This piece appeared in the Methodist Recorder, 9 Oct 15, and is republished here by permission of the editor and Howard Curnow.
Both the Pope and the President of the United States seem to regard climate change as the greatest problem facing the human race. They seem to believe that there is no doubt that this is a massive problem, which human beings have caused by the use of fossil fuels, thereby increasing the amount of carbon dioxide (CO2) in the atmosphere. Furthermore, they seem to be convinced that, as many assert, the science is settled.
In truth the only bits of the science which can truly be said to be settled are (a) that CO2 is a so-called greenhouse gas (so, too, is water vapour, and there is much more of that in the atmosphere) and (b) that the levels of CO2 in the atmosphere have increased over the last century.
Let's consider a few further points, which few would dispute.
During the last century, the earth experienced a period of warming in the 20s and 30s; then it had a period of cooling (approximately 1940 to 1970), at the end of which some scientists were warning of a new ice age. Then came another period of warming and it was in the middle of this that we first began to hear about anthropogenic global warming (AGM).
Looking at the period 1970-1998 (approximately) it may seem a plausible theory that the increase in CO2 was causing the warming of the earth, but looking at the situation over the whole of the 20th century should be enough to convince anyone that whatever the relationship (if any) between CO2 levels and global temperature might be, it was not a simple linear one of cause and effect.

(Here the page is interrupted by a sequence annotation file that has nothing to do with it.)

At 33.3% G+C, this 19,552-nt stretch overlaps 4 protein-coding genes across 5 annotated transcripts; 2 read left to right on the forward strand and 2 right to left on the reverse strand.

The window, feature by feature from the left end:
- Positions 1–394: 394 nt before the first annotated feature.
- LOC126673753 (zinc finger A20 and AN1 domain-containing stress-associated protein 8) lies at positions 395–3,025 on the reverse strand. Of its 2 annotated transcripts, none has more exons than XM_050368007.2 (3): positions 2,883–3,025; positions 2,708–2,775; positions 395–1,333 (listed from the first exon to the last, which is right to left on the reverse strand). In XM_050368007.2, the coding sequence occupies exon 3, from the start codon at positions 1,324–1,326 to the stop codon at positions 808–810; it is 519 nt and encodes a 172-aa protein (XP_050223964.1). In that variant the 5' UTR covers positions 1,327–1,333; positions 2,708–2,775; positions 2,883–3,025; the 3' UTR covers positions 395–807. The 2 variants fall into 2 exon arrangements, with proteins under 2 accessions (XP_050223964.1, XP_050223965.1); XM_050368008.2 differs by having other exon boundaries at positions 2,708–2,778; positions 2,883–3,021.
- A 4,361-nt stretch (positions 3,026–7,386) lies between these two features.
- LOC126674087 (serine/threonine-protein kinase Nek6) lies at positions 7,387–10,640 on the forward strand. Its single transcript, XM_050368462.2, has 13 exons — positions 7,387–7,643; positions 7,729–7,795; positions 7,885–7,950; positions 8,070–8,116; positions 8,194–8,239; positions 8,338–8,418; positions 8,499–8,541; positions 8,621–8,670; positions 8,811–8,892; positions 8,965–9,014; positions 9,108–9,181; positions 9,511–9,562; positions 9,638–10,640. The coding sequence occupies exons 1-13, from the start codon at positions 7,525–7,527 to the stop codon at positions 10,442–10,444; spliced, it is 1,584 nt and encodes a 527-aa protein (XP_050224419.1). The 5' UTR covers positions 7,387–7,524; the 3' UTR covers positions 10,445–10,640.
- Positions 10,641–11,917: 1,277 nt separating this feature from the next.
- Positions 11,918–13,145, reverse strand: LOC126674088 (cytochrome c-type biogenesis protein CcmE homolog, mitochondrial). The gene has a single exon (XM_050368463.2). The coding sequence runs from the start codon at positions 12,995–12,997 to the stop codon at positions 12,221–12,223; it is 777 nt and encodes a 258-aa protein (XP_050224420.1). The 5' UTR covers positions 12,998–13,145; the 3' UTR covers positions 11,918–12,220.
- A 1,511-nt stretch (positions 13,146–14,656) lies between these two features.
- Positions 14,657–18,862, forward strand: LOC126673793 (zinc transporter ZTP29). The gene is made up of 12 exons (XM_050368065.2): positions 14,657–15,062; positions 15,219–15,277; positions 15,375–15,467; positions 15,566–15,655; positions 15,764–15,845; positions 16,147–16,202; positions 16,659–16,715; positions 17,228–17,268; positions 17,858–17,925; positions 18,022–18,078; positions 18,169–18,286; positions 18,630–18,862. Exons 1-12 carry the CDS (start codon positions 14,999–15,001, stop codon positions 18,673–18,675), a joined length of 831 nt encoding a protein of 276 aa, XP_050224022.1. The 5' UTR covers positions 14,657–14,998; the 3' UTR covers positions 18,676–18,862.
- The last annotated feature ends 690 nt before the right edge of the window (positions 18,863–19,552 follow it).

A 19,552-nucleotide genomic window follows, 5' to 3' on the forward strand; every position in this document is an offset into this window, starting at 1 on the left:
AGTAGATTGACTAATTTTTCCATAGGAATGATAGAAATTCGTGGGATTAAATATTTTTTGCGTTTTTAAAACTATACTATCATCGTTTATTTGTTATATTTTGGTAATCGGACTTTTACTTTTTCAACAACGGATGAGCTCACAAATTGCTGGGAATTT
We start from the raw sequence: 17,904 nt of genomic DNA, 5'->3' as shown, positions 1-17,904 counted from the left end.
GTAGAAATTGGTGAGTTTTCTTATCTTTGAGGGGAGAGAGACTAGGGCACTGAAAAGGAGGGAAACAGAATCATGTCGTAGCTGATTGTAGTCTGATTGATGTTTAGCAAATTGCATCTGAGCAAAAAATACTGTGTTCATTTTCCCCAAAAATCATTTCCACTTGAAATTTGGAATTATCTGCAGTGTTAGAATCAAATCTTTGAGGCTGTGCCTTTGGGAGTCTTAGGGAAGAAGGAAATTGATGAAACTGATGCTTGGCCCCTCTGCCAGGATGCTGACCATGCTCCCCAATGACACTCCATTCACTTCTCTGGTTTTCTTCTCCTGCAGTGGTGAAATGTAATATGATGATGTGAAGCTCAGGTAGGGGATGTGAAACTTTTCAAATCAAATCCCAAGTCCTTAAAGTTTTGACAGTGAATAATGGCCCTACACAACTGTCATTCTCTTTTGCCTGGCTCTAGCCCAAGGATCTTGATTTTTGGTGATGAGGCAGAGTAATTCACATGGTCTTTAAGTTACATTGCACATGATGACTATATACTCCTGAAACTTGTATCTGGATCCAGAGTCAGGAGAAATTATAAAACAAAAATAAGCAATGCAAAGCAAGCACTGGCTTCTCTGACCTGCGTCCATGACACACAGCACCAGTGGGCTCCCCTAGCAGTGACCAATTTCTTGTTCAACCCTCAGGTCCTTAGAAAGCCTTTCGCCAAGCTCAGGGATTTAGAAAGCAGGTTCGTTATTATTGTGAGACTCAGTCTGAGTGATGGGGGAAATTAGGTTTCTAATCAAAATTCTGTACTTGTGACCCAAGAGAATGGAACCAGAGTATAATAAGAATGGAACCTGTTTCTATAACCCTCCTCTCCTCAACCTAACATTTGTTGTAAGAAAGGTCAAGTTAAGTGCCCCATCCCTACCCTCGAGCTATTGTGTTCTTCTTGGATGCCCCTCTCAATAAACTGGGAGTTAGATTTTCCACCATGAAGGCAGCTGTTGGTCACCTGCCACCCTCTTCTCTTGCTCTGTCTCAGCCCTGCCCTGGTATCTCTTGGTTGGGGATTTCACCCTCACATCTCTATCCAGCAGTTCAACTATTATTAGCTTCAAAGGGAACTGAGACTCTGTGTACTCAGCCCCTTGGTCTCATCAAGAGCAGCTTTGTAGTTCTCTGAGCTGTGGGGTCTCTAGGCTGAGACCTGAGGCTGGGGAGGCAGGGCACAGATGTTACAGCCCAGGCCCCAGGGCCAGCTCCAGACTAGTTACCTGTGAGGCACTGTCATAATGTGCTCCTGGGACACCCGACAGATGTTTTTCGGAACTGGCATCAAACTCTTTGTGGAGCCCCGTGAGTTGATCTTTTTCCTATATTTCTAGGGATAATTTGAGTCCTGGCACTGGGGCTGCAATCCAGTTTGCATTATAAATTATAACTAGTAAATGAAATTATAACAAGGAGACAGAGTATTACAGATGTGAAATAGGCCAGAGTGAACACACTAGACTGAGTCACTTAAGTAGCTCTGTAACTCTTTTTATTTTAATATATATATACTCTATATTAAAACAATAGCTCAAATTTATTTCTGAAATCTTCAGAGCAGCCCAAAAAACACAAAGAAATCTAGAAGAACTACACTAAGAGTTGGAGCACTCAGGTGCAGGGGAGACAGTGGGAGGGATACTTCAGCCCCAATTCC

Then, of course, for the last 20 years it seems that there has been no continued warming (what has been referred to as a hiatus or pause), although CO2 levels have continued to rise.
Various computer models have been used to try to predict future rises in temperature (all, to a greater or lesser extent, assuming that CO2 is the driver of warming); and the models have all predicted temperatures which are higher than those which have, in fact, been experienced this century. The models are only really concerned with warming, but they have been used by some to make dire predictions of more hurricanes, droughts and floods, which have hardly been justified by the facts.
At some point in recent years we stopped hearing about 'global warming' and began to hear about 'climate change'; and although the reality of the last 20-odd years made it more difficult to go on claiming that CO2 was causing warming, somehow "climate change" was all the fault of human beings and CO2.
It needs to be realised that "climate change" is not something that has suddenly happened for the first time: the climate is always changing. There have been periods over the last 1,000 years when the climate has been warmer and periods when it has been colder; and neither can be said to have been caused by human beings.
Those who want to lay the blame on human beings for all changes of climate over the last 50-odd years seem to assume that all non-human factors which affected climate in the past have ceased to exist; a totally unreasonable assumption.
It seems to me that the basis for believing CO2 is causing "catastrophic climate change" is decidenly shaky and it follows that enormously expensive policies which are concerned solely with reducing levels of the gas (sometimes by unproven methods, such as carbon capture and storage) are unlikely to make a great deal of difference to the climate.
Instead of spending vast sums of money trying to stop the climate changing, might it not be better to use the funds in helping to mitigate the worst effects of weather events, wherever they may occur in the world?
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